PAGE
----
Templeton Foundation awarded PCW Davies $1M for religion, after Davies, a physics professor, wrote a lot of popular books about the beauty of mysterious and unexplained equations. The award ceremony was in a London cathedral.
In 1995, physicist Davies wrote on pp54-57 of his book ‘About Time’:
‘Whenever I read dissenting views of time, I cannot help thinking of Herbert Dingle… who wrote … Relativity for All, published in 1922. He became Professor … at University College London… In his later years, Dingle began seriously to doubt Einstein’s concept … Dingle … wrote papers for journals pointing out Einstein’s errors and had them rejected … In October 1971, J.C. Hafele [used atomic clocks to defend Einstein] … You can’t get much closer to Dingle’s ‘everyday’ language than that.’
Now, let’s check out J.C. Hafele.
J. C. Hafele is not horses***. Hafele writes in Science vol. 177 (1972) pp 166-8 that he uses G. Builder (1958) as analysis for the atomic clocks.
G. Builder (1958) is an article called ‘ETHER AND RELATIVITY’ in Australian Journal of Physics, v11, 1958, p279, which states:
‘… we conclude that the relative retardation of clocks… does indeed compel us to recognise the CAUSAL SIGNIFICANCE OF ABSOLUTE velocities.’
Just to remind ourselves of what Einstein and his verifier Sir Arthur Eddington wrote on this:
‘The special theory of relativity … does not extend to non-uniform motion … The laws of physics must be of such a nature that they apply to systems of reference in any kind of motion. Along this road we arrive at an extension of the postulate of relativity….’ – Albert Einstein, ‘The Foundation of the General Theory of Relativity’, Annalen der Physik, v49, 1916.
‘The Michelson-Morley experiment has thus failed to detect our motion through the aether, because the effect looked for – the delay of one of the light waves – is exactly compensated by an automatic contraction of the matter forming the apparatus…. The great stumbing-block for a philosophy which denies absolute space is the experimental detection of absolute rotation.’ – A.S. Eddington, Space Time and Gravitation, Cambridge, 1921, pp. 20, 152.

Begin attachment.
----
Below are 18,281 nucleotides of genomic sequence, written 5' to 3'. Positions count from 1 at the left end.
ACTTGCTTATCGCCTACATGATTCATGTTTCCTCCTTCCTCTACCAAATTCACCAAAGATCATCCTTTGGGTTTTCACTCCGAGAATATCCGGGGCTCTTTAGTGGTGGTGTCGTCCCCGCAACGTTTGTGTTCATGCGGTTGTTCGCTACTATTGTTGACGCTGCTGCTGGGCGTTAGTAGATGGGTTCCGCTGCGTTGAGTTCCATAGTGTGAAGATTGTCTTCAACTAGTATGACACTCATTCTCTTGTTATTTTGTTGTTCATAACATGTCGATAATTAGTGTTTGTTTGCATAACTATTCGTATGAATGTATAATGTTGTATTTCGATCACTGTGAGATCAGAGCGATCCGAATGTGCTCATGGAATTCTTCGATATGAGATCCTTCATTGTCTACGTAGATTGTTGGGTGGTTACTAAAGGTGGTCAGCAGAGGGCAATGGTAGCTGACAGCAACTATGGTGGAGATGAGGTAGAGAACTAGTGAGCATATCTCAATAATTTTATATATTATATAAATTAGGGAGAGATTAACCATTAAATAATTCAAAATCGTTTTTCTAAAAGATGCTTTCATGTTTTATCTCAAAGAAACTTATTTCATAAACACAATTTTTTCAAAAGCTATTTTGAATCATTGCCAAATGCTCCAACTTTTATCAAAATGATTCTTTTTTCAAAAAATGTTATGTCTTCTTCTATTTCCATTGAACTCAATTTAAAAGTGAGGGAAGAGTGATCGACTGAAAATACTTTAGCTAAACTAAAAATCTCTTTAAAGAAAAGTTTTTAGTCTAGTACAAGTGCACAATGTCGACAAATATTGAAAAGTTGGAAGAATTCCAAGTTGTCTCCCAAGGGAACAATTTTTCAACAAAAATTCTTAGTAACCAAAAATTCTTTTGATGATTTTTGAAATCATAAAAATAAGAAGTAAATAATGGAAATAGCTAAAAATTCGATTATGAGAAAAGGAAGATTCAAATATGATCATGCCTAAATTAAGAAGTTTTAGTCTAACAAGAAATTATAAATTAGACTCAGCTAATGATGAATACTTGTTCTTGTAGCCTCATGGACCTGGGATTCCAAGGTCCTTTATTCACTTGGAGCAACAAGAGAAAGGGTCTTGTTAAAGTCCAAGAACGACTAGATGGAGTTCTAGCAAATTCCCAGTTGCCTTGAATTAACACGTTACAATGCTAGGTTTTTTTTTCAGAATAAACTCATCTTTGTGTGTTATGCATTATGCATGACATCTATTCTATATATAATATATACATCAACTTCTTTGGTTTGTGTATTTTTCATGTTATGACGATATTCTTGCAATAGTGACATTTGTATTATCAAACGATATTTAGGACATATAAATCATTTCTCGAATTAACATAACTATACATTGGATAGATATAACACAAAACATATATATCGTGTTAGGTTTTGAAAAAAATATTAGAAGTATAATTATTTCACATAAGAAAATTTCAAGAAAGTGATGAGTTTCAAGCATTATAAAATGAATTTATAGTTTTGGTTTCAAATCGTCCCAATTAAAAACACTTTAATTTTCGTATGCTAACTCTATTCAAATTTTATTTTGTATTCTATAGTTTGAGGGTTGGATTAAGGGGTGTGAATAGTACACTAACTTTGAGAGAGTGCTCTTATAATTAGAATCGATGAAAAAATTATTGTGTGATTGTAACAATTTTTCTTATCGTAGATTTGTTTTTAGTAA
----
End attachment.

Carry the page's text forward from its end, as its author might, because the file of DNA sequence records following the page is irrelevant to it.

So the contraction of the Michelson-Morley instrument made it fail to detect absolute motion. This is why special relativity needs replacement with a causal general relativity:
‘According to the general theory of relativity space without ether is unthinkable.’ – Albert Einstein, Leyden university lecture ‘Ether and Relativity’, 1920. (A. Einstein, Sidelights on Relativity, Dover, 1952, p. 23.)
‘… with the new theory of electrodynamics [vacuum filled with virtual particles] we are rather forced to have an aether.’ – P.A.M. Dirac, ‘Is There an Aether?,’ Nature, v168, 1951, p906. (If you have a kid playing with magnets, how do you explain the pull and push forces felt through space? As ‘magic’?)
‘Children lose interest … because a natural interest in the world around them has been replaced by an unnatural acceptance of the soundness of certain views, the correctness of particular opinions and the validity of specific claims.’ – Dr David Lewis, You can teach your child intelligence, Book Club Associates, London, 1982, p. 258.
Wonder why the ‘defenders of Einstein’ don’t attack general relativity? I suppose they are too busy defending obsolete special relativity, which only applies to non-accelerating motion…. Open debate, promised by the religion-science Templeton Foundation, sounds very nice, and was promised also by Britain’s Prime Minister who stated we were going to war to defend liberty.
When people wanted to raise the issue of liberty in Iraq during the last Labour Party conference, the Government used its power over the police to have an old member held under the ‘Prevention of Terrorism Act’ to prevent free speech. He was lucky compared to the guy who was repeatedly shot in the back until dead ‘by accident’.
Templeton will have to turn similarly paranoid when it runs into the real world. The whole point of ‘blacklisting’ seems to be accusing people of terrorism or being unethical, without foundation.
They will simply take the moral high ground like religion and when you start asking questions or providing ideas they’ll fabricate some irrelevant excuse to suppress you, saying you’re a cowboy. [This was inspired by Woit's post: http://www.math.columbia.edu/~woit/wordpress/?p=297]